Banks Paperback, Status Available. Call number Series Memoirs of a Bow Street Runner. Tags fic , mys , DNF. Genres Mystery.
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Publication Dell , pages. Description June User reviews LibraryThing member Romonko. The setting is London in June The femme fatale is a famous London actress by the name of Arabella Malibrant. There are too many villains to name, but there are quite a few notable ones in this book which is the first book in the Memories of a Bow Street Runner series. Also the Fieldings introduced printed circulars on crime and wanted persons, which were distributed throughout the country as a precursor to the Police Gazette.
Alas, virtually no records appear to have survived from this fascinating period of police history. Another development in London at the end of the 18th Century was the introduction in of a Marine Police. This service owed a great deal to the ideas of Patrick Colquhoun, one of the Middlesex Justices. Initially the service was funded by the West Indian merchants to prevent thefts. In however the organisation was put under the Thames Police Office, a further example of the Bow Street model under the Act.
During the early years of the 19th Century various experimental mounted, unmounted, day and night patrols operated at different times from Bow Street while the politicians wrestled with the problems of reconciling English freedom and the need to control crime and public order by effective policing. There were hundreds of these in existence in different locations.
They were essentially local associations of householders or landowners who paid a subscription to a fund which was used to assist any members who became the victims of crime. The association would usually advertise a reward following an offence committed against a member and would also pay the fees of a Bow Street Runner or a thieftaker together with prosecution expenses in certain cases. Some Associations were general in their application while others were specifically formed to deal with certain types of crime, such as poaching or horse stealing.
Detailed records of many of these Associations survive in County Record Offices.
The Thief-Taker (Memoirs of a Bow Street Runner #1) by T.F. Banks
The records often include membership lists as well as details of crimes committed against members. Many Associations continued in existence until the second half of the 19th Century and a handful still exist — now operating as dining clubs. Another feature of this period was the professional thieftaker who carried out a very specific role in tracing and arresting offenders either for a fee or for a reward, upon conviction, paid by the Government, the loser or a local Association.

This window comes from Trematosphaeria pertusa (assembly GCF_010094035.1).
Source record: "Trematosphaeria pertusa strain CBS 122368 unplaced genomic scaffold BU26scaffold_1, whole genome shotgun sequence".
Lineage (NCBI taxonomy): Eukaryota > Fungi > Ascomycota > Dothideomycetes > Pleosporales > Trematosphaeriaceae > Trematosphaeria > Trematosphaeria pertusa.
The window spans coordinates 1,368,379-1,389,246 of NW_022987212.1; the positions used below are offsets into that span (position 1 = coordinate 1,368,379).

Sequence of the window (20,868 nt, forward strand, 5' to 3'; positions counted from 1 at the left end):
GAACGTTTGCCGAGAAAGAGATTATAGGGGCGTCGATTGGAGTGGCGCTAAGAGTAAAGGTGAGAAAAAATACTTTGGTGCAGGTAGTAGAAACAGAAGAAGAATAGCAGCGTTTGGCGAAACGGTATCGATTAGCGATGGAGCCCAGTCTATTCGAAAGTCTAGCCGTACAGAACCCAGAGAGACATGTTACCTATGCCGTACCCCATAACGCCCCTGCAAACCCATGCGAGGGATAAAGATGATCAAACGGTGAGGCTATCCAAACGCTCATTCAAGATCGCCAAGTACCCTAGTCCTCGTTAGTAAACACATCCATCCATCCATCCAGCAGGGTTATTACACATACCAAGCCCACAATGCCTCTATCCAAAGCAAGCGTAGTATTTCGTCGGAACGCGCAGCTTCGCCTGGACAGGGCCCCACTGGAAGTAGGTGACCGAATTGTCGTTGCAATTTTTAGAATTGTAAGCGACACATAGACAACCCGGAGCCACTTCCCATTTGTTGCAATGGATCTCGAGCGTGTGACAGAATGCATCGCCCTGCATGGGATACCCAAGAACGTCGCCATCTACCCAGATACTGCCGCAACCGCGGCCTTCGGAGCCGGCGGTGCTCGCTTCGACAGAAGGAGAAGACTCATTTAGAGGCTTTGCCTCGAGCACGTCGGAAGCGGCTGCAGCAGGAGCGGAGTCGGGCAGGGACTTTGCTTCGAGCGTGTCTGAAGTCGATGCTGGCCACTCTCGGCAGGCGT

After many previous attempts to modernise the largely inadequate policing arrangements of the London area, the Metropolitan Police was formed by Sir Robert Peel. These two tireless individuals built up the force from nothing to a large and well-organised body in a matter of mere months. For most of the 19th Century the bulk of the Constables recruited to the Metropolitan Police originated from outside London, many in fact being agricultural labourers.
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In this year the Municipal Corporations Commissioners toured the country examining the state of affairs one local government in the incorporated boroughs. One subject examined was the state of policing in each borough. Although the first modern police date from there were more rudimentary police forces in many towns prior to that date and the ubiquitous Parish Constable was to be found everywhere.
In there was a legislative change which had far reaching effects on local policing. The Lighting and Watching Ac t of that year could be adopted locally by a certain number of property owners following a simple procedure of calling a properly constituted meeting purpose and appointing Inspectors from their number.
They were then empowered to levy a rate and, among other things, to appoint policemen. This Act was adopted in a great many places, usually where the system of Parochial Constables was failing to meet the needs of the community. As the Act only provided for local inhabitants to pay for their own policing there must generally have been some problem in existence which residents were prepared to pay to solve. In some instances these items relating to rating appeals may be the only remaining indicating of the existence of a Lighting and Watching Ac t force. If minute books of accounts survive they usually contain details of all the ratepayers attending meetings and paying rates.
Minute books can also be a rich source of material with detailed accounts of appointments, indiscretions, achievements and general activities of the appointed full-time and temporary supernumerary officers. Occasionally a real gem will survive in the form of the day book of some little force which will literally contain a daily blow-by-blow account of policing in the often barely literate words of the officers of the day. These lighting and watching forces usually existed at the parish of small town level and may only have employed one or two policemen.
Luckily, the romantic descriptions in the book are mere hugging and kissing, so I will be able to loan this book to my grandmother without worry. I very much enjoyed The Thief Taker , and heartily recommend it to fans of Victorian mysteries.
Memoirs of a Bow Street Runner
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